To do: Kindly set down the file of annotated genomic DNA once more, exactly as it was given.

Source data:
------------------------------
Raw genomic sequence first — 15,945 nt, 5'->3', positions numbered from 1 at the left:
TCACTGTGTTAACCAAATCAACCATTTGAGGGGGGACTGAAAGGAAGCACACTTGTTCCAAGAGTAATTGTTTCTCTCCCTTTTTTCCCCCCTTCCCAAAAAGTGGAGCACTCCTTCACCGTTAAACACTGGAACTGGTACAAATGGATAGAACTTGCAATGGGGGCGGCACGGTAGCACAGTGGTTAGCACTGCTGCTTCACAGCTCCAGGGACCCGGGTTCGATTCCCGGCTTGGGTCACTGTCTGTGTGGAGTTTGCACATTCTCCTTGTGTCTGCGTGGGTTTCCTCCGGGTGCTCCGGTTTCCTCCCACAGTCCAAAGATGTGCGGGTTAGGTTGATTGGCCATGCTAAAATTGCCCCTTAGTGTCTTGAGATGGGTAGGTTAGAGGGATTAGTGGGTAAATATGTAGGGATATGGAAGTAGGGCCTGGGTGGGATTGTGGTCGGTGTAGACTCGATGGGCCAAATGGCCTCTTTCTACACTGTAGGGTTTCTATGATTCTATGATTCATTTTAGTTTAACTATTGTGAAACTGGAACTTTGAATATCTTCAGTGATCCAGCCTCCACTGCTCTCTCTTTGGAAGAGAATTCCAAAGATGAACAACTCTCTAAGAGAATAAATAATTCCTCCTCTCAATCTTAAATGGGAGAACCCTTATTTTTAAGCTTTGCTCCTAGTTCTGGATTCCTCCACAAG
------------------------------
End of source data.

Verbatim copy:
Raw genomic sequence first — 15,945 nt, 5'->3', positions numbered from 1 at the left:
TCACTGTGTTAACCAAATCAACCATTTGAGGGGGGACTGAAAGGAAGCACACTTGTTCCAAGAGTAATTGTTTCTCTCCCTTTTTTCCCCCCTTCCCAAAAAGTGGAGCACTCCTTCACCGTTAAACACTGGAACTGGTACAAATGGATAGAACTTGCAATGGGGGCGGCACGGTAGCACAGTGGTTAGCACTGCTGCTTCACAGCTCCAGGGACCCGGGTTCGATTCCCGGCTTGGGTCACTGTCTGTGTGGAGTTTGCACATTCTCCTTGTGTCTGCGTGGGTTTCCTCCGGGTGCTCCGGTTTCCTCCCACAGTCCAAAGATGTGCGGGTTAGGTTGATTGGCCATGCTAAAATTGCCCCTTAGTGTCTTGAGATGGGTAGGTTAGAGGGATTAGTGGGTAAATATGTAGGGATATGGAAGTAGGGCCTGGGTGGGATTGTGGTCGGTGTAGACTCGATGGGCCAAATGGCCTCTTTCTACACTGTAGGGTTTCTATGATTCTATGATTCATTTTAGTTTAACTATTGTGAAACTGGAACTTTGAATATCTTCAGTGATCCAGCCTCCACTGCTCTCTCTTTGGAAGAGAATTCCAAAGATGAACAACTCTCTAAGAGAATAAATAATTCCTCCTCTCAATCTTAAATGGGAGAACCCTTATTTTTAAGCTTTGCTCCTAGTTCTGGATTCCTCCACAAG